Data science is a new driving force in agriculture.
According to USDA, U.S. farmers spent more than $367 billion on agricultural production in 2013.
Matt Darr with Iowa State University says about two-thirds of every dollar spent on agriculture is focused on decisions of seed selection, fertility, and land access. Mass amounts of data could have an influence on those decisions.
Iowa State University Extension and Outreach plans to hold an Ag Big Data conference on August 25th discussing the uses and concerns of Big Data.
Darr says there's a lot of value in new data collecting technology like aero imagery. He thinks it's important for farmers to consider using the information they collect to their advantage.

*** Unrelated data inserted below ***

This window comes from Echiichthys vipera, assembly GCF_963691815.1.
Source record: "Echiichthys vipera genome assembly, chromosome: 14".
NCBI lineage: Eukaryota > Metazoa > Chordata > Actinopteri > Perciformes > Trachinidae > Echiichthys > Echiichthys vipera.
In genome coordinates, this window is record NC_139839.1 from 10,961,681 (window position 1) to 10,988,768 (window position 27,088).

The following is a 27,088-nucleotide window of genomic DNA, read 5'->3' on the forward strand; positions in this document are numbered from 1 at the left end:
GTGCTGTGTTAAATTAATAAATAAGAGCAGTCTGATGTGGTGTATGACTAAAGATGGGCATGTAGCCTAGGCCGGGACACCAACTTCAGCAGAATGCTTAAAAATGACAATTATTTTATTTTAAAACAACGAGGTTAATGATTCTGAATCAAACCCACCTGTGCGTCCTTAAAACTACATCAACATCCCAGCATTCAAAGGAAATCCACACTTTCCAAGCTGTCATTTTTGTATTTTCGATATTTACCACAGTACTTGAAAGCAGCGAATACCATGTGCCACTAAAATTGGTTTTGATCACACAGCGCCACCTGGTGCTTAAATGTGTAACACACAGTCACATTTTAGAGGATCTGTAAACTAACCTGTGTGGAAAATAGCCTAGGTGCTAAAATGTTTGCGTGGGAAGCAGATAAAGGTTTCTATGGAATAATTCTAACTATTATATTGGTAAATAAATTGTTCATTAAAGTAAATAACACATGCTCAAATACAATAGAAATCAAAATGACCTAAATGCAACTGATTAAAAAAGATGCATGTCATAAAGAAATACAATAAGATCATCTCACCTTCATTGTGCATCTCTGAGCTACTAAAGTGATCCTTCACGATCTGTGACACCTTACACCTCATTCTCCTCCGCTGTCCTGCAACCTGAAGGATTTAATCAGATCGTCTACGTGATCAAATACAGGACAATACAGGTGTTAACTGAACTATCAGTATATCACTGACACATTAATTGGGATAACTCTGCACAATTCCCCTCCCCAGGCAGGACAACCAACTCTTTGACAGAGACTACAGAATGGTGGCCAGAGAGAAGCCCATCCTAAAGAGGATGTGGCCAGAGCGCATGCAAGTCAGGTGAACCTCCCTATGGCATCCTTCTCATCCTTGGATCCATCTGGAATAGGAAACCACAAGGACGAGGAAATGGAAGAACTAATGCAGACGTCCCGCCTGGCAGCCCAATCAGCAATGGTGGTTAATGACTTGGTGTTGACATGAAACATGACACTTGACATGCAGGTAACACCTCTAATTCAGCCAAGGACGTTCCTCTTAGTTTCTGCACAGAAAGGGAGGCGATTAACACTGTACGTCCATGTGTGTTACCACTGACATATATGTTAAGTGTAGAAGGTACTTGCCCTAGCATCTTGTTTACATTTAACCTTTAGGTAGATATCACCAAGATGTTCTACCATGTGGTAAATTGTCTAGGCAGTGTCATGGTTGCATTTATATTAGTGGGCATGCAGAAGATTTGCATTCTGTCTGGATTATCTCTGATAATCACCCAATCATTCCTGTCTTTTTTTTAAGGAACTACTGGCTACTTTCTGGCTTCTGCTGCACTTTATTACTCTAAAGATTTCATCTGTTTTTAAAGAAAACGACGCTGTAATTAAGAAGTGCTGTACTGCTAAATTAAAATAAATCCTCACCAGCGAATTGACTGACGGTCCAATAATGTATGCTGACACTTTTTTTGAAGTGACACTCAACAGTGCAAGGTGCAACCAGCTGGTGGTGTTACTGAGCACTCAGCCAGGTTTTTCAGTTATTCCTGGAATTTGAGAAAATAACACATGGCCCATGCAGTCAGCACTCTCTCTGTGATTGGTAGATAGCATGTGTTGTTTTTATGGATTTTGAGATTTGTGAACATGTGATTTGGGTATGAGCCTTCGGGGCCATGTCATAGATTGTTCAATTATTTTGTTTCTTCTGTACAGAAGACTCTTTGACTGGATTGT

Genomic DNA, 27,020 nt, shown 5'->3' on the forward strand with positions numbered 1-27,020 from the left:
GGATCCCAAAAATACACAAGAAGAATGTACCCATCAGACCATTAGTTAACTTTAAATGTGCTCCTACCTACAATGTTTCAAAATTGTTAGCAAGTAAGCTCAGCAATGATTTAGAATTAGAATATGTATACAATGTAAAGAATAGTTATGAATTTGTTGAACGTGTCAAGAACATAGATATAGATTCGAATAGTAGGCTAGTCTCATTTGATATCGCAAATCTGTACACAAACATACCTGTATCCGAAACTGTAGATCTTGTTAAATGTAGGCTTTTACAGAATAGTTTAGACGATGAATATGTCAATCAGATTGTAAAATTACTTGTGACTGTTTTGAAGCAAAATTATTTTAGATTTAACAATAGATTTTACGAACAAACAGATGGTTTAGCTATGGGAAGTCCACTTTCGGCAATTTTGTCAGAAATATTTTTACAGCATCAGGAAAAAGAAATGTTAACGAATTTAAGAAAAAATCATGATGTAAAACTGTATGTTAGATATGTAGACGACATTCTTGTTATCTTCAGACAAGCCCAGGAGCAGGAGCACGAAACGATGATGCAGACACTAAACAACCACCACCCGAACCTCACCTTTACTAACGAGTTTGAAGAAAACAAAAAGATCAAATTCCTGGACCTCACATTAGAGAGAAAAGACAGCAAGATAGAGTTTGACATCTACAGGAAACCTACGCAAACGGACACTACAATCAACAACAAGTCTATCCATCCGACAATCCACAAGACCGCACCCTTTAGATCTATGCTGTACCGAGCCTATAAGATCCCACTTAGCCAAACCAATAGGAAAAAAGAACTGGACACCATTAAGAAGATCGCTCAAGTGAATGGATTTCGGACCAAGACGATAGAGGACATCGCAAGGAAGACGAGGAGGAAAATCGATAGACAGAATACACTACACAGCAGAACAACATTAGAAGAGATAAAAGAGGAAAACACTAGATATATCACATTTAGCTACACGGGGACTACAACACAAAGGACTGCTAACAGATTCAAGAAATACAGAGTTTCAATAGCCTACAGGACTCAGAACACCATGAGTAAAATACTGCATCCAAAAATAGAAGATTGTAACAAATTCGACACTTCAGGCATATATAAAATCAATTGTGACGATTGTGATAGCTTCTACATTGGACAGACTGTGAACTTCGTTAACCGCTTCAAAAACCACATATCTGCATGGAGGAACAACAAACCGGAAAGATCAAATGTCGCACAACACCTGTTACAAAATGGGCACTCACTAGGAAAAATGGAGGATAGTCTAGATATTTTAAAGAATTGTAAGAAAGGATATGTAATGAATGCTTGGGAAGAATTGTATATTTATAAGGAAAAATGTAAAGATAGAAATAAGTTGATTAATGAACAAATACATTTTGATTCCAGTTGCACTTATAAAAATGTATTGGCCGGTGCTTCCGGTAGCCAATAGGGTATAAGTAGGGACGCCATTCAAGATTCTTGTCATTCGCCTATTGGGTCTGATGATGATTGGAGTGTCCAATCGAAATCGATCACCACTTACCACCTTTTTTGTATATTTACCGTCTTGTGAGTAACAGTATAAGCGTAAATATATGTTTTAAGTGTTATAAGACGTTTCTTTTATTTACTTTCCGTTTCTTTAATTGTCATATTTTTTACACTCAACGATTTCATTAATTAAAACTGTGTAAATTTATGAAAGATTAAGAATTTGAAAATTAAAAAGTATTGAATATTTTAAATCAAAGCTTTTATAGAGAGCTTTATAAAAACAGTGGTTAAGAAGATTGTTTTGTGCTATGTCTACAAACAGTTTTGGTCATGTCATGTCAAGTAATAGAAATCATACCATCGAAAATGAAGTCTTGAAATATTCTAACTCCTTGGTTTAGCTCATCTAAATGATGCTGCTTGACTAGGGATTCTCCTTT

"An average producer's got 40 years to grow a crop, right, that's a career. If you think about, I golf once a year and I'm not very good. And yet, we grow corn once a year and we need to be experts." Darr says, "Because we're trying to bring all this information together to make the right plan every year and what I would tell an Iowa producer is harvest the value and opportunity of Big Data."
Many producers have privacy concerns of collecting mass amounts of data. Darr says trusting companies with information is like trusting your bank or seed provider.
He says with modern machines it will be hard to get away from Big Data, "Well, the reality is that technology today is just there. It's just out there in machinery and it's not just so much that you are adopting it anymore, if you're even rolling over machines in the last few years, you've got data now it's just a part of it. It's like trying to go out and find a flip phone today, there even hard to find."